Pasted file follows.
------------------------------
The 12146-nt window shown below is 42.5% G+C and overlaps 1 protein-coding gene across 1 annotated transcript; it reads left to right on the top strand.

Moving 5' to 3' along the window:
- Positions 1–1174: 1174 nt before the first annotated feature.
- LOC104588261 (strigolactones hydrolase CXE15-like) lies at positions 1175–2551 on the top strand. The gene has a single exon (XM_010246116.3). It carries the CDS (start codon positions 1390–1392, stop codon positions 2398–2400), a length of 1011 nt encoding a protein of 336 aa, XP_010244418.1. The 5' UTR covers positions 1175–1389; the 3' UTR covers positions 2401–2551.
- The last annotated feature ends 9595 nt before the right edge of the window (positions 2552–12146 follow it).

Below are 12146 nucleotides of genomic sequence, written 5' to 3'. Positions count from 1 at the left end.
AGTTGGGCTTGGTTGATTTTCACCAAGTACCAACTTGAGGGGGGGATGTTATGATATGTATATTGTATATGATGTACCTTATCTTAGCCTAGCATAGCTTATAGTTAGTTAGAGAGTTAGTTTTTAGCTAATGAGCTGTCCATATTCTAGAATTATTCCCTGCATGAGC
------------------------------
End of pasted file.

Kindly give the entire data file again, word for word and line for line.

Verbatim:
The 12146-nt window shown below is 42.5% G+C and overlaps 1 protein-coding gene across 1 annotated transcript; it reads left to right on the top strand.

Moving 5' to 3' along the window:
- Positions 1–1174: 1174 nt before the first annotated feature.
- LOC104588261 (strigolactones hydrolase CXE15-like) lies at positions 1175–2551 on the top strand. The gene has a single exon (XM_010246116.3). It carries the CDS (start codon positions 1390–1392, stop codon positions 2398–2400), a length of 1011 nt encoding a protein of 336 aa, XP_010244418.1. The 5' UTR covers positions 1175–1389; the 3' UTR covers positions 2401–2551.
- The last annotated feature ends 9595 nt before the right edge of the window (positions 2552–12146 follow it).

Below are 12146 nucleotides of genomic sequence, written 5' to 3'. Positions count from 1 at the left end.
AGTTGGGCTTGGTTGATTTTCACCAAGTACCAACTTGAGGGGGGGATGTTATGATATGTATATTGTATATGATGTACCTTATCTTAGCCTAGCATAGCTTATAGTTAGTTAGAGAGTTAGTTTTTAGCTAATGAGCTGTCCATATTCTAGAATTATTCCCTGCATGAGC